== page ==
On December 13, the U.S. Court of Appeals for the Fourth Circuit decided the case of Catawba Riverkeeper Foundation, et al., v. North Carolina Department of Transportation, et al. The Fourth Circuit concluded that, “[b]ecause events beyond the parties’ control have mooted this appeal, leaving the district court’s judgment undisturbed would not serve the public interest.” The proposed construction of a 22 mile toll road in North Carolina (the Connector) generated considerable controversy, and the plaintiffs in this case sued the North Carolina Department of Transportation, the Federal Highway Administration and the officials representing those agencies challenging the environmental analysis. The District Court agreed with the plaintiffs that the environmental analysis was insufficient, and ruled on the merit of their petition.
However, while this case was being litigated, the North Carolina legislature “stripped the Connector of its funding and repealed the statute that expressly authorized its construction.” Then, after the District Court issued its ruling, state and local authorities removed the Connector from the various planning models for such projects.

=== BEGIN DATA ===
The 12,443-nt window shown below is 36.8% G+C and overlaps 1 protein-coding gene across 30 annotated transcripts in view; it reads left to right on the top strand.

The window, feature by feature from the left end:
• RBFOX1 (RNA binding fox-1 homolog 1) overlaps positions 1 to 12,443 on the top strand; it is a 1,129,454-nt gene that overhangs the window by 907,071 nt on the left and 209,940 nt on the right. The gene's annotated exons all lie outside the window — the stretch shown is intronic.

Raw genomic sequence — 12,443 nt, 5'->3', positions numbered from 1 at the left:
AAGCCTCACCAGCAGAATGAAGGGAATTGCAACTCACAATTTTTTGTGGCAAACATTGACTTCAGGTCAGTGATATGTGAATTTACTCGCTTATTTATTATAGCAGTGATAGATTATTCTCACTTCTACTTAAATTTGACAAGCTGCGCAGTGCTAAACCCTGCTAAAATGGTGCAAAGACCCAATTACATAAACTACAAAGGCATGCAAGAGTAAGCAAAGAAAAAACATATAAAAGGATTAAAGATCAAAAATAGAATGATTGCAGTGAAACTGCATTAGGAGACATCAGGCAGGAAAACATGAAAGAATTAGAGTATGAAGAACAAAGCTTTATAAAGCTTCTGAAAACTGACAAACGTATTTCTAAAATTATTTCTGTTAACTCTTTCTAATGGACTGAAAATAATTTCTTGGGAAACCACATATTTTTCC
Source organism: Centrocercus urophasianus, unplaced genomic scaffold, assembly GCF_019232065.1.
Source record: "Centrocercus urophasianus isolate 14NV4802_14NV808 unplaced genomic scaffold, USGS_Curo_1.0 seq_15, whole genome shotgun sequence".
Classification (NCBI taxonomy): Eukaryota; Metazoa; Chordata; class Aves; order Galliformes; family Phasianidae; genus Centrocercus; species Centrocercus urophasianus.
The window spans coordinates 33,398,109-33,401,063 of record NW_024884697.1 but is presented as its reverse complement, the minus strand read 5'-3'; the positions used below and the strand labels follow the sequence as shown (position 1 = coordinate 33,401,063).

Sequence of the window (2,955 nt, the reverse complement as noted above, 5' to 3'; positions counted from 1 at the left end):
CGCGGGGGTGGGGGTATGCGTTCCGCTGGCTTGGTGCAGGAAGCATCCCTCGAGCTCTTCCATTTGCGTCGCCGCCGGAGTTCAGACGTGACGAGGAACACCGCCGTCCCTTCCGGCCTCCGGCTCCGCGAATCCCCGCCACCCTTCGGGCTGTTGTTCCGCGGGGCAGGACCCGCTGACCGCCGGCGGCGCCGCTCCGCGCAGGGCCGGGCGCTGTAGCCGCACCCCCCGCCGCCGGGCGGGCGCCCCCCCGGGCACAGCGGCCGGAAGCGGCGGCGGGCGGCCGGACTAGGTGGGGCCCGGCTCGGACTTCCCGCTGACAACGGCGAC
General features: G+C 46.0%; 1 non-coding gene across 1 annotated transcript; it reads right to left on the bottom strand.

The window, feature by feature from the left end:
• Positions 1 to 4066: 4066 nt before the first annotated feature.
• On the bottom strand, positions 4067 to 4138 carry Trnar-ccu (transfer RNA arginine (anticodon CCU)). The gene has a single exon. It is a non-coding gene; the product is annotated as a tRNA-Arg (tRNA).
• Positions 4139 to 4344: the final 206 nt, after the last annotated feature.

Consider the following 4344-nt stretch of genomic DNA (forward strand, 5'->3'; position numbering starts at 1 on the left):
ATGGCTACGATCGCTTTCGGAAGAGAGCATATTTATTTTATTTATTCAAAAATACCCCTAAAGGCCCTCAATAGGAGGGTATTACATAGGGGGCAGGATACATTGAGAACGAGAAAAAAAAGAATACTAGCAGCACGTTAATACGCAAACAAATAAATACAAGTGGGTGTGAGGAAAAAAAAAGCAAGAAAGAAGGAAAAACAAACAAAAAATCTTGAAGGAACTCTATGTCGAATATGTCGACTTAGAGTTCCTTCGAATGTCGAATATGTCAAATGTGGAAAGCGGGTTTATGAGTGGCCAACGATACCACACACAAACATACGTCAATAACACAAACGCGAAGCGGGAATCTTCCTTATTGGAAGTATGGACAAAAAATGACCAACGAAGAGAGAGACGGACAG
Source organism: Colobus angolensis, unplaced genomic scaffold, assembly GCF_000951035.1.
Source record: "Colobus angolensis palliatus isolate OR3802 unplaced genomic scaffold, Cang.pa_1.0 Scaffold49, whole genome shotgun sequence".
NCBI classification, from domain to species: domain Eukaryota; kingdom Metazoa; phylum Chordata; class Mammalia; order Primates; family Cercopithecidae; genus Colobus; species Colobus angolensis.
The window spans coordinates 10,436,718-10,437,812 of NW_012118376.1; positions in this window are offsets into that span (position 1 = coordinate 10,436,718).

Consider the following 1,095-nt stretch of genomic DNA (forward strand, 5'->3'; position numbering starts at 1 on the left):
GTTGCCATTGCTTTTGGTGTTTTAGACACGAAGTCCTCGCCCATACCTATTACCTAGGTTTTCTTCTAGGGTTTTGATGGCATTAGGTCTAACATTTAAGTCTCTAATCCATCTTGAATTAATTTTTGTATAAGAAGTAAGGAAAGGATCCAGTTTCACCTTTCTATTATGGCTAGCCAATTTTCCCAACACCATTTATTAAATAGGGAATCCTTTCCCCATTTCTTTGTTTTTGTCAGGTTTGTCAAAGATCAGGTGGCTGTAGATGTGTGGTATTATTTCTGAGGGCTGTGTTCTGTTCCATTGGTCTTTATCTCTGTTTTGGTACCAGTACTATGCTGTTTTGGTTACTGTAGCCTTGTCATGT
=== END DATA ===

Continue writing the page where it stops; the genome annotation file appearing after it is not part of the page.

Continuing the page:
On appeal, the Department contested the merits of the District Court ’s ruling on the adequacy of the environmental analysis, but also contended the case was now moot, and sought a vacate of the District Court ’s decision. The Fourth Circuit agreed, and noted that when a case is rendered moot on appeal, the court’s “customary practice” is to vacate the moot aspects of the district court’s judgment. It took the further step of vacating the district court’s judgment and remanded the case with instructions that the action be dismissed.